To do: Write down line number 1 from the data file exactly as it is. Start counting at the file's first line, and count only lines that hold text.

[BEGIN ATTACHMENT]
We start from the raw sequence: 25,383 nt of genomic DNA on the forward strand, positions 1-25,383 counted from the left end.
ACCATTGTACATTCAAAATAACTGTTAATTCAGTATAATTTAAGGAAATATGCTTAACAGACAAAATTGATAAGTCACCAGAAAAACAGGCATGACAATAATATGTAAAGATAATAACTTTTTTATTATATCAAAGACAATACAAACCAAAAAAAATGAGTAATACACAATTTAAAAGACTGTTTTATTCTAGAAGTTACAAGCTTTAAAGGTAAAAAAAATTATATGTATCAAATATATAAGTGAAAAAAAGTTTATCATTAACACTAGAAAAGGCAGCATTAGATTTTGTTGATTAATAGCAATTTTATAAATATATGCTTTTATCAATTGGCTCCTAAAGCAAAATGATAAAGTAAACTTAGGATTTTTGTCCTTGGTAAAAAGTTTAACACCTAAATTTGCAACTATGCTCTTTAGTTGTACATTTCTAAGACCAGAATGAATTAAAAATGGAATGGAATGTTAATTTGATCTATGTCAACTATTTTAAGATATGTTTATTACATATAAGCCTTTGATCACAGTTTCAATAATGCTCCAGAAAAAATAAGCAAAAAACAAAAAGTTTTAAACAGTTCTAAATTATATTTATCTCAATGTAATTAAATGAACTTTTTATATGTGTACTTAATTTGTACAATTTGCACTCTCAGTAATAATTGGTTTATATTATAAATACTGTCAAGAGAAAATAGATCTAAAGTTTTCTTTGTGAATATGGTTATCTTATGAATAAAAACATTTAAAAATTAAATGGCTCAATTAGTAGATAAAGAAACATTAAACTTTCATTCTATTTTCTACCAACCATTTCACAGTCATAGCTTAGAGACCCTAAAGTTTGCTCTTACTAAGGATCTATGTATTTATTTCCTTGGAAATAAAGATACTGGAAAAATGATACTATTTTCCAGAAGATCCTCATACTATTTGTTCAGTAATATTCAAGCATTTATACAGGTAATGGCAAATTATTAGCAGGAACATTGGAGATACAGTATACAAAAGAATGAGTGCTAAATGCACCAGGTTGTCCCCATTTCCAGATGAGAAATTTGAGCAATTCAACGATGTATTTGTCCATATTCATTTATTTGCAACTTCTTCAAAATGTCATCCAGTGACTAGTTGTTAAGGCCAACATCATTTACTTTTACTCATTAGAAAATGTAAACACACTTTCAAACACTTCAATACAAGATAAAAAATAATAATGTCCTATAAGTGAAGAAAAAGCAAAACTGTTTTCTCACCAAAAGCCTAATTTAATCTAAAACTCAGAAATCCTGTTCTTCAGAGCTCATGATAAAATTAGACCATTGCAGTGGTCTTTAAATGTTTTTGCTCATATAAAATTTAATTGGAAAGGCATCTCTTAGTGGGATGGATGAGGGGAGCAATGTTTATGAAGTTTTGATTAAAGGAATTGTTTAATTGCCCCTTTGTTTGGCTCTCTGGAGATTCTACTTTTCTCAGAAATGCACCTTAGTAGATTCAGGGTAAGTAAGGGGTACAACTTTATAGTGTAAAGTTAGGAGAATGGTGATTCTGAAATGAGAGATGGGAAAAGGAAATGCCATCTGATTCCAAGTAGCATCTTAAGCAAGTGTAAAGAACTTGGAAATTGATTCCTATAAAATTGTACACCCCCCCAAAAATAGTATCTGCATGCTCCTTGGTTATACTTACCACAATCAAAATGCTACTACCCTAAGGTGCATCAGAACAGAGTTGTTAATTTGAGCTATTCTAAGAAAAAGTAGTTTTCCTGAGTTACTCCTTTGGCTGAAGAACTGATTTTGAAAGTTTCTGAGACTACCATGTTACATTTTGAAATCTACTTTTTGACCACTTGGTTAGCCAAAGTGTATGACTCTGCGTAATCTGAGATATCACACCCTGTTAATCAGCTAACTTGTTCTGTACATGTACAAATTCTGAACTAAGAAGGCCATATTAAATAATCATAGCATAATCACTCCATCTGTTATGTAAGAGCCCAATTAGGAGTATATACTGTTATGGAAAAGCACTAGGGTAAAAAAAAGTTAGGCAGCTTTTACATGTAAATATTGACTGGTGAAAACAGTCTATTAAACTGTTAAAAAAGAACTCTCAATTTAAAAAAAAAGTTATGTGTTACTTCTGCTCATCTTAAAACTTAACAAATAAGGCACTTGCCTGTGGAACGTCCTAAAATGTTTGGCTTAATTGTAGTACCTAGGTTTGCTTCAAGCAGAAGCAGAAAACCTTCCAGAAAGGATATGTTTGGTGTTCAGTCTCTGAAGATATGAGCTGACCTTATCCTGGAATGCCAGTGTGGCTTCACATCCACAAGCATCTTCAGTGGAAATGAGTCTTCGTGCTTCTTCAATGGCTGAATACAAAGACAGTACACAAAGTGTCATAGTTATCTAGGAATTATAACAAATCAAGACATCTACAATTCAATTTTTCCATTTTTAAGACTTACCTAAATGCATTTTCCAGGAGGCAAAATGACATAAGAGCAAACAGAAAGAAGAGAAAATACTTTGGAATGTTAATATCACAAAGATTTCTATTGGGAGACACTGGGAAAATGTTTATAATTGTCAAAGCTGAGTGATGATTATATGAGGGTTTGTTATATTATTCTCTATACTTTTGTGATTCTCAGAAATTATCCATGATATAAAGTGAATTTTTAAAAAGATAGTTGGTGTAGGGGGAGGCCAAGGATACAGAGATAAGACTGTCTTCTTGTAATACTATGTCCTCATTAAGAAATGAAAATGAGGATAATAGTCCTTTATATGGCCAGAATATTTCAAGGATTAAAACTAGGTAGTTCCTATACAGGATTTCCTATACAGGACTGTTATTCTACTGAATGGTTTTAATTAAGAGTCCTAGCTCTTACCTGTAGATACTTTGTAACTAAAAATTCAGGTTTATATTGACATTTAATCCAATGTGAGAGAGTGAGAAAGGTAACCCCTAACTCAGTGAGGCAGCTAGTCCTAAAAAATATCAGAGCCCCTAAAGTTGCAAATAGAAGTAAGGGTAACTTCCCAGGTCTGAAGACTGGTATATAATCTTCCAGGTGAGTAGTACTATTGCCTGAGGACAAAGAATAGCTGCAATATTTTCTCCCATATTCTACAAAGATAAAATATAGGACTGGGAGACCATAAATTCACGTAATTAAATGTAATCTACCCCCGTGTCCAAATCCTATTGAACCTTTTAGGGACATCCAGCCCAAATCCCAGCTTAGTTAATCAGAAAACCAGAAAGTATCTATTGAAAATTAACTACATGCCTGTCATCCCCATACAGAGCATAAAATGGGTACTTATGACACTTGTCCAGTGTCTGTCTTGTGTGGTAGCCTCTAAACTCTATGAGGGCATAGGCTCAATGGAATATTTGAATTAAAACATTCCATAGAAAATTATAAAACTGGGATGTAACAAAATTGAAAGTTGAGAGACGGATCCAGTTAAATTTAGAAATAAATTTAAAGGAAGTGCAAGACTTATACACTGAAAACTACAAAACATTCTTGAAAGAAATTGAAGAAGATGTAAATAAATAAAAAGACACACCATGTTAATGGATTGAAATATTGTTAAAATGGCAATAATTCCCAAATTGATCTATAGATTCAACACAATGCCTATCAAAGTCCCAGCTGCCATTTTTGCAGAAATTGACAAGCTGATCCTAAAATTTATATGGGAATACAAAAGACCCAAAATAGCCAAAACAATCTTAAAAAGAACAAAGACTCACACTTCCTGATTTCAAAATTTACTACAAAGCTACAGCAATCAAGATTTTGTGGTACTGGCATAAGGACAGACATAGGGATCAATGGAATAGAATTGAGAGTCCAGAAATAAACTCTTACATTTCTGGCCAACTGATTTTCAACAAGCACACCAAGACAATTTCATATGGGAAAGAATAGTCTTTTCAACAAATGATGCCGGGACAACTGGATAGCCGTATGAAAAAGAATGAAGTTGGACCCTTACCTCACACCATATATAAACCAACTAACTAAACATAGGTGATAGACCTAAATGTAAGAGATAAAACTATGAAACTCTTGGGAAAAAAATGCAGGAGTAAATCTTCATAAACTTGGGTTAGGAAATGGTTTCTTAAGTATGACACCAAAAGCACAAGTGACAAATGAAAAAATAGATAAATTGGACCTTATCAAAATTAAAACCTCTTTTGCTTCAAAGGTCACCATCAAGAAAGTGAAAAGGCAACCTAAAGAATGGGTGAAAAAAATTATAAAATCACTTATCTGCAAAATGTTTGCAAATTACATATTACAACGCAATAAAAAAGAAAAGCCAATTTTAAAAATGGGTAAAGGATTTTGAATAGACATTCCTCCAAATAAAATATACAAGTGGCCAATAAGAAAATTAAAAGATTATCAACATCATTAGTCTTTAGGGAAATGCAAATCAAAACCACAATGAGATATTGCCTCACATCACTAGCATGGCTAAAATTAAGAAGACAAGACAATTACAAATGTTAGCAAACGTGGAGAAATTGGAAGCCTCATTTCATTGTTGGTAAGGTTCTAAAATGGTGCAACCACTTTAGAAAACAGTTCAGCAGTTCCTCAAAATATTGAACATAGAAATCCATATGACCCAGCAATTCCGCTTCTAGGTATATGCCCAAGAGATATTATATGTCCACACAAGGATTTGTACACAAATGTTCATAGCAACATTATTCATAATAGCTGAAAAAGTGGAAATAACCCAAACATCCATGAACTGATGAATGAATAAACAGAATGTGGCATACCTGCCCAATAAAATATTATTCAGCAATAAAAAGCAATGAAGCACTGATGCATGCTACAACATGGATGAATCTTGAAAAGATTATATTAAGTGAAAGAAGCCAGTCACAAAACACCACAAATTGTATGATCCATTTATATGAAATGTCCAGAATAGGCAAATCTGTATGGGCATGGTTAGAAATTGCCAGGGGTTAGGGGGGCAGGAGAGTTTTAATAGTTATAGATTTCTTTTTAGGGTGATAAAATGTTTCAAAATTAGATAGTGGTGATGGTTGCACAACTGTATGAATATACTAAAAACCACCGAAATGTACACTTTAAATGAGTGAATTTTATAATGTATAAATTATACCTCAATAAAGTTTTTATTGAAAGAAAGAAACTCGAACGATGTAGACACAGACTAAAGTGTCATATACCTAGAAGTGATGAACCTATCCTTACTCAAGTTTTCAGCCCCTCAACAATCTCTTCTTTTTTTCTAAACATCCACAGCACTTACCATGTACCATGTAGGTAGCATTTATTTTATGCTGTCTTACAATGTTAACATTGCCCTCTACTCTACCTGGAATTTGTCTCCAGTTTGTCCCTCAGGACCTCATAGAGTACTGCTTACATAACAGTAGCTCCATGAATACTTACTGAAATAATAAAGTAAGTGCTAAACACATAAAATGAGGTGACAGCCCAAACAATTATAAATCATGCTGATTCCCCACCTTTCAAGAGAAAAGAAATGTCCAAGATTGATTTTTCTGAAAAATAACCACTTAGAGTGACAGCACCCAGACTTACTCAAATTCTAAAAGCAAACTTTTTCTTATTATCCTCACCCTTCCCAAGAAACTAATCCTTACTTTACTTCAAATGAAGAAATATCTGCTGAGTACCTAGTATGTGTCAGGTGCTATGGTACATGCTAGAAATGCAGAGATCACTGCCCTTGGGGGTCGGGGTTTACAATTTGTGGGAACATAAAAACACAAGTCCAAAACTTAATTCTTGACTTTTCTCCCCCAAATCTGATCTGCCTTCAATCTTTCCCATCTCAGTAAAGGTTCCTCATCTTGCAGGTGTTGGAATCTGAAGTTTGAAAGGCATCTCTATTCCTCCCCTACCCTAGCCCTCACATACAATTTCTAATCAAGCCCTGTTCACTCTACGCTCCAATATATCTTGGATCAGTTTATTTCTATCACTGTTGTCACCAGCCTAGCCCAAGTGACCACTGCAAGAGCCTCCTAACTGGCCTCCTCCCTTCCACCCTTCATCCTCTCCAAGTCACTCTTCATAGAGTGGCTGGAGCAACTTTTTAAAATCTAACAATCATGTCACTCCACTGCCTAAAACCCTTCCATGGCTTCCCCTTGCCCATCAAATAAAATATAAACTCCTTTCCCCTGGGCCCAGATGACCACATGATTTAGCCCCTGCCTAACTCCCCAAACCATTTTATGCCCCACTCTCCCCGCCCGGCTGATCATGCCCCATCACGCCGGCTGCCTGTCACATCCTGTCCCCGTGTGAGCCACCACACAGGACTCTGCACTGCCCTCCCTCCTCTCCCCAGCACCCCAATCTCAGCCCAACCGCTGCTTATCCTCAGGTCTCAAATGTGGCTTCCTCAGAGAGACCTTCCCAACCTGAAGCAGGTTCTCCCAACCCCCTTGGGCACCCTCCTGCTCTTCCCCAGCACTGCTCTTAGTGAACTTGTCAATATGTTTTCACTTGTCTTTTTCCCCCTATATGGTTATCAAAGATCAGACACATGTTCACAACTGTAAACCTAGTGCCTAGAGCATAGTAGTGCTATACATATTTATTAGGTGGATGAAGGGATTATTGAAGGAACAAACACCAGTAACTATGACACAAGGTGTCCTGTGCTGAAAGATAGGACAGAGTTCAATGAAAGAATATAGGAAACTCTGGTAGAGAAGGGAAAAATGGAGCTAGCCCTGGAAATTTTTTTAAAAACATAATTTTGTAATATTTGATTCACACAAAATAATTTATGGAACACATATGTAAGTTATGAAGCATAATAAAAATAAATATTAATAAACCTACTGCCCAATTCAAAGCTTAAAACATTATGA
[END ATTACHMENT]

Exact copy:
We start from the raw sequence: 25,383 nt of genomic DNA on the forward strand, positions 1-25,383 counted from the left end.